• Iowans offered conflicting assessments of Obama’s record on the economy (BY STEVE TRAINOR & LYNN CAMPBELL, Missouri News Horizon) Strawn said Democrats once had a 113,000 voter registration advantage over Republicans, but that has shrunk by nearly two-thirds. As of June 1, Iowa Democrats had a 36,342-person advantage over Republicans. The state had 609,500 active Republicans at 29.1 percent, 645,842 active Democrats at 30.9 percent and 698,516 active independents at 33.4 percent among Iowa’s 2.1 million registered voters, according to the Iowa secretary of state’s office.
  • Americans Broadly Favor Obama's Afghanistan Pullout Plan (by Lydia Saad, Gallup) The vast majority of Democrats and independents, as well as half of Republicans, favor the outlines of Obama's plan, according to the June 25-26 Gallup poll.
California’s new independent redistricting process could endanger 5 Republican House seats (Washington Post) Republicans account for roughly 31 percent of California’s voters and 36 percent of its congressional delegation — at 53 members, the nation’s largest. Democrats comprise 44 percent of the state’s voters and 62 percent of its congressional delegation. About 1 out of every 5 California voters declines to declare a party preference.



Calmoderate said...

Interesting post. I agree that the Libertarians aren't going to solve anything. They are enslaved to their ideology. As best as I can tell, ideologues generally arent't very good at creative thinking or problem solving. They typically cannot accurately see issues or solutions to problems because the underlying reality contradicts their beliefs. Reality seems to have a knack of doing that to most ideological political and religious "truths".

On the topic of whether there is something 'wrong' that needs fixing, I think there is. Sure, our system is designed to accomodate contradictions, vehement differences of opinion and all that. Nonetheless, since the end of the second world war, we come from a position of great strength with every political and social advantage. How did we get to where we are now? While some (most?) people would call that little sojourn political success, I call it failure.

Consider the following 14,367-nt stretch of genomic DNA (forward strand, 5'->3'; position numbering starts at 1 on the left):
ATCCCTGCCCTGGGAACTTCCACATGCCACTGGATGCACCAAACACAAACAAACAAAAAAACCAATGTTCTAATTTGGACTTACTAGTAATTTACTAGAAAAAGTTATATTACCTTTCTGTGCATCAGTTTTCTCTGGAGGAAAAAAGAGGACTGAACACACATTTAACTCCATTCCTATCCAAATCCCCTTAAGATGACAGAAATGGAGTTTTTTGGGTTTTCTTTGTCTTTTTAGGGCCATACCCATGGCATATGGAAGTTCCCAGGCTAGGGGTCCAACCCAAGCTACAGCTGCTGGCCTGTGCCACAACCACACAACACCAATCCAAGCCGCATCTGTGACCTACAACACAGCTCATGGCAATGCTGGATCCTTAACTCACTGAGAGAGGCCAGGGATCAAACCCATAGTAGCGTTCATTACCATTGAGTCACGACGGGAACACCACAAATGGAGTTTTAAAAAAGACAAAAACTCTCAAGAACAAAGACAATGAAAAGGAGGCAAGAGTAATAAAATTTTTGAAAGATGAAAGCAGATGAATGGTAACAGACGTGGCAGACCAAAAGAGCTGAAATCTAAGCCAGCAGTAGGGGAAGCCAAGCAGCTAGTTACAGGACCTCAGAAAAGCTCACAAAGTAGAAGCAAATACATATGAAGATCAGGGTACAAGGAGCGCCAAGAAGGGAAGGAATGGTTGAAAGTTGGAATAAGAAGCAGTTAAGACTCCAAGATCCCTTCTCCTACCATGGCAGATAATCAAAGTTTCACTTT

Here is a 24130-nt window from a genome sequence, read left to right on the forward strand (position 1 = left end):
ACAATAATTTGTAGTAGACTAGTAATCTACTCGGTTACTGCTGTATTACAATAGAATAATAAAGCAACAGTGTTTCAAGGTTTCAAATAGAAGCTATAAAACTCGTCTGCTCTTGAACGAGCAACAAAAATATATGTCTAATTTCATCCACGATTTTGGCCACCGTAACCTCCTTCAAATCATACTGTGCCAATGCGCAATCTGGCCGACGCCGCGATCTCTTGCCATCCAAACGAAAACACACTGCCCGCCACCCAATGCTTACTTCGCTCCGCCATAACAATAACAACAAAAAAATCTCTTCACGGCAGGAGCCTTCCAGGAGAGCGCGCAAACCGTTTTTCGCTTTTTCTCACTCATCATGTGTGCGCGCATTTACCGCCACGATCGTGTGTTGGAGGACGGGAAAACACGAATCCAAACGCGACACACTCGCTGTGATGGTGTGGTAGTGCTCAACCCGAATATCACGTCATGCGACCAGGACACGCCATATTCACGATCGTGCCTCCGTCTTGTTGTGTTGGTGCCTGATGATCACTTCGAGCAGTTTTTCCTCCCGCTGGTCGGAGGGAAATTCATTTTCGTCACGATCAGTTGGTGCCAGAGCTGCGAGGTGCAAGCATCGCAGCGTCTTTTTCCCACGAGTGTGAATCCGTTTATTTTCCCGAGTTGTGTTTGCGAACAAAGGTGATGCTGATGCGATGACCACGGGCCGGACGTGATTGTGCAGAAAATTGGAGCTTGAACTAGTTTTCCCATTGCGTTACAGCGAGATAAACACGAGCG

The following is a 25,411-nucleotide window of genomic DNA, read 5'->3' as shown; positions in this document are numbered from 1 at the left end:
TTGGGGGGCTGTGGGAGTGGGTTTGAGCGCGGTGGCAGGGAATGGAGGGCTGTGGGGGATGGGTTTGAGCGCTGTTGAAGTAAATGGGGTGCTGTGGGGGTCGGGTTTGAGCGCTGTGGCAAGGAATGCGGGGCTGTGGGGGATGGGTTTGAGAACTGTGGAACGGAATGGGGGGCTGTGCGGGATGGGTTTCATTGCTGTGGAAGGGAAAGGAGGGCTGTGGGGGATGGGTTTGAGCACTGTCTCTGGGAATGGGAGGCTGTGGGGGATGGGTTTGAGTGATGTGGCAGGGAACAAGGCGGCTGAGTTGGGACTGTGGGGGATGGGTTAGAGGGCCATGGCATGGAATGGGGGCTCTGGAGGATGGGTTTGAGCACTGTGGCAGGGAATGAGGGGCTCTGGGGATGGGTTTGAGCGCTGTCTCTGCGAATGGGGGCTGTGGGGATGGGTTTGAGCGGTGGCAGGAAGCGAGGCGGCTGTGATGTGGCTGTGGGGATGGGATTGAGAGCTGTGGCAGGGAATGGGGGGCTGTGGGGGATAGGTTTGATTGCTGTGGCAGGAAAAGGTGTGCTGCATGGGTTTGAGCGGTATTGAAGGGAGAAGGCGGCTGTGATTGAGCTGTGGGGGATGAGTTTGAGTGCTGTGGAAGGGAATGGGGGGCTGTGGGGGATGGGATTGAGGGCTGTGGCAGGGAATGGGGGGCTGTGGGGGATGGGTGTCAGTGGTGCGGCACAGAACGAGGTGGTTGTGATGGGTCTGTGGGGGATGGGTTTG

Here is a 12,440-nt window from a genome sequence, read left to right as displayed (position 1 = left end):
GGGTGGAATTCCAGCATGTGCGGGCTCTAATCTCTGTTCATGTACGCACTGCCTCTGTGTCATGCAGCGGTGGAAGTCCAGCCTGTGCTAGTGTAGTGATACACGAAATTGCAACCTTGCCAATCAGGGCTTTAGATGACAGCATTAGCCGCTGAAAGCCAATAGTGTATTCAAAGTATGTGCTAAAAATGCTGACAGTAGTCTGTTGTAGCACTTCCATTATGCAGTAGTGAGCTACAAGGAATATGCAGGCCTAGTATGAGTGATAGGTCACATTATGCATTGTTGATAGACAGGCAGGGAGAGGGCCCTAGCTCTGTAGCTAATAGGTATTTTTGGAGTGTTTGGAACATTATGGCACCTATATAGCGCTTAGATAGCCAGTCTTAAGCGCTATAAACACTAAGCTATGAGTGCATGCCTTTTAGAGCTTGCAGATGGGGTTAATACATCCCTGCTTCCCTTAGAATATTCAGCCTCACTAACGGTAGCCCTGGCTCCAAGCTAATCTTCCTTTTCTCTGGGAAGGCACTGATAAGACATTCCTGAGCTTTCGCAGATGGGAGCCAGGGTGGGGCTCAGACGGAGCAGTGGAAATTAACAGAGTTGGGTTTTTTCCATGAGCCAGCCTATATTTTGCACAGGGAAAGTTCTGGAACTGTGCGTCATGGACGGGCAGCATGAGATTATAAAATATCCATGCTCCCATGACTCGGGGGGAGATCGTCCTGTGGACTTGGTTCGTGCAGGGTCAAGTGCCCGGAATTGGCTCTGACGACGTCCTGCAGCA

Now, it may be the case that if our system can accomodate pretty much everything, contradictions, political extremism, selfless altruism, ruthless greed, etc, then it ought to be able to accomodate political failure. Maybe the failure I see doesn't mean anything is 'wrong' because it fits in our system, but I still would like to see something better. Something sure feels like it is broken.

Breaking away from entrenched political structures as you suggest is about the only way to effect meaningful positive change that I can see. The hard question is how to do that. One can try to reform politics from within or try to force change from the outside. I don't believe the former is possible (entrenched partisan structures won't step aside unless forced), so I default into the latter. We need a new political party that is grounded in unspun reality and pragmatic problem solving.

I believe that that means accepting political solutions that are liberal, conservative, compromise or none of those, if that is what the unspun situation dictates. That kind of politics is simply incompatible with the Democratic, Republican, Libertarian or other parties. They are all grounded in their sacred, inviolate ideology, which is a big part of the entrenched partisan structure that needs to be moved beyond.

Nancy Hanks said...

Yes! Right the f... on, Calmoderate, and let's build what we need to build to do the right thing. Thanks so much for your thoughtful comment! - NH